In the French army, Muslims find a tolerance that is elusive elsewhere
DEIR KIFA, Lebanon – Gathered in a small mosque at a French military base in southern Lebanon, six soldiers in uniform stood with their heads bowed as their imam led them in prayer beside a white wall with paintings framed in Quranic verses.
After praying together on a recent Friday, French soldiers – five men and one woman – resumed their duties at the base, where they had recently celebrated Ramadan, sometimes breaking their fast with Christians. Back in France, where Islam and its place in society form the fault lines of an increasingly fractured nation, practicing their religion has never been easier, they said.
“The tolerance that we find in the armies, we do not find it outside,” explains Deputy Master Anouar, 31, who enlisted 10 years ago and who, in accordance with military rules French, could only be identified by his first name. .
Over the past two decades, as the Muslim population of France sought a greater role in the nation, officials have often attempted to restrict Islam’s public presence under an increasingly strict interpretation of French secularism, known as secularism.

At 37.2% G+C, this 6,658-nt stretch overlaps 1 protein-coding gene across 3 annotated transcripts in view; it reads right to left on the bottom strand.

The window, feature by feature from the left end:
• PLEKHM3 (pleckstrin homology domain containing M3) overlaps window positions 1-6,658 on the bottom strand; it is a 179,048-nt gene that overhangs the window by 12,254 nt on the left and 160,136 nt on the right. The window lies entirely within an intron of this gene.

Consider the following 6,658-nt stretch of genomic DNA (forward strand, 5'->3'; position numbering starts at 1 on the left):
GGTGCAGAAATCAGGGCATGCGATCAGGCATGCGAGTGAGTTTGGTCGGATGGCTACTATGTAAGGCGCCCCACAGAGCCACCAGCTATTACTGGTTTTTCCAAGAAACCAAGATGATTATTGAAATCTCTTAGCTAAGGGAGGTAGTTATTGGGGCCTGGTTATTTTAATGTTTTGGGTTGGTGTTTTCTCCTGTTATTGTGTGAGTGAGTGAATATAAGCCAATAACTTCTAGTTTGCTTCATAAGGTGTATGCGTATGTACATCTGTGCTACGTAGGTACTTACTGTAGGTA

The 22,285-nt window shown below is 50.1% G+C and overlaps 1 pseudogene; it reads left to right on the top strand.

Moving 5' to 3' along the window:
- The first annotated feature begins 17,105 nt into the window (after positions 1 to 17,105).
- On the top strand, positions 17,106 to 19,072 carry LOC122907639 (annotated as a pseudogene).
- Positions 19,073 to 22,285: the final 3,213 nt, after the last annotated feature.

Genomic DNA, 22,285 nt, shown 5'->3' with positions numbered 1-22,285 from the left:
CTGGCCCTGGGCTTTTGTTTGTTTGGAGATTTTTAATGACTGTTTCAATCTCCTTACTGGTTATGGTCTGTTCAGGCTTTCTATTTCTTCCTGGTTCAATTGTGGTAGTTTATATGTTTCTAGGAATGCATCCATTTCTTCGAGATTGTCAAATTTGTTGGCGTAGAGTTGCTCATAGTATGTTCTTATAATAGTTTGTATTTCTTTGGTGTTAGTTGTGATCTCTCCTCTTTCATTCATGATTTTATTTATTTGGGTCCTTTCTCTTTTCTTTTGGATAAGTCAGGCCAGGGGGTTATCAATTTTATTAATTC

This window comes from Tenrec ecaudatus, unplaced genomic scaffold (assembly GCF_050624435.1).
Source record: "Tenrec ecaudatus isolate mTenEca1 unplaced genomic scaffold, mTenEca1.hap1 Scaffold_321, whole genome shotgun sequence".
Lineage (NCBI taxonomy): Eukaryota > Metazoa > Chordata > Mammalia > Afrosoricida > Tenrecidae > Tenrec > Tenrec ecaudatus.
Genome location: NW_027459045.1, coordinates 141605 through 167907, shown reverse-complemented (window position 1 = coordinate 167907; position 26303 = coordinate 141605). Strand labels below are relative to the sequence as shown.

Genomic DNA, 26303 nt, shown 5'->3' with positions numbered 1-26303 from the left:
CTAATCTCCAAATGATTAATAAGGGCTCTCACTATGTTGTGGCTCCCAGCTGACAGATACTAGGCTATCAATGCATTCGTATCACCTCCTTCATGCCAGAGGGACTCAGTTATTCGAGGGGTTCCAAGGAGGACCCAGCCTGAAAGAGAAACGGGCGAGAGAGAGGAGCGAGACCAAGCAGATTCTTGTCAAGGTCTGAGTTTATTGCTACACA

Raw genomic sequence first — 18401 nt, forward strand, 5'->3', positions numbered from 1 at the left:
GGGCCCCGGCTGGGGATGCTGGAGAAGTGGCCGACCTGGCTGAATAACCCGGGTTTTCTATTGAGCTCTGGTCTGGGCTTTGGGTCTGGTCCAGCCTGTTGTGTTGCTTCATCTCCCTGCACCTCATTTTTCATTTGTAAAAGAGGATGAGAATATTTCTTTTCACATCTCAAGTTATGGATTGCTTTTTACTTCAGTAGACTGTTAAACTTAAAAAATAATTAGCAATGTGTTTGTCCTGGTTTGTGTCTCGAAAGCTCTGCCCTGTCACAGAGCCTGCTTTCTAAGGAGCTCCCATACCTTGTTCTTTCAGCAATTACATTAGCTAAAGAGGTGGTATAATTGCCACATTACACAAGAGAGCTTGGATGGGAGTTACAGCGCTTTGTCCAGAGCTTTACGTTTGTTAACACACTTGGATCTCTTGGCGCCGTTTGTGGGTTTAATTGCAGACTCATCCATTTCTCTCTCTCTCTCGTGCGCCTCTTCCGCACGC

But a major institution has gone in the opposite direction: the military.
The armed forces have carved out a niche for Islam at the height of France’s most established religions – by conforming to a more liberal interpretation of secularism. Imams became chaplains in 2005. Mosques have been built on bases in France and around the world, notably in Deir Kifa, where some 700 French soldiers are helping a United Nations force keep the peace in southern Lebanon. Halal rations are available. Muslim holidays are recognized. Working hours are adjusted to allow Muslim soldiers to attend Friday prayers.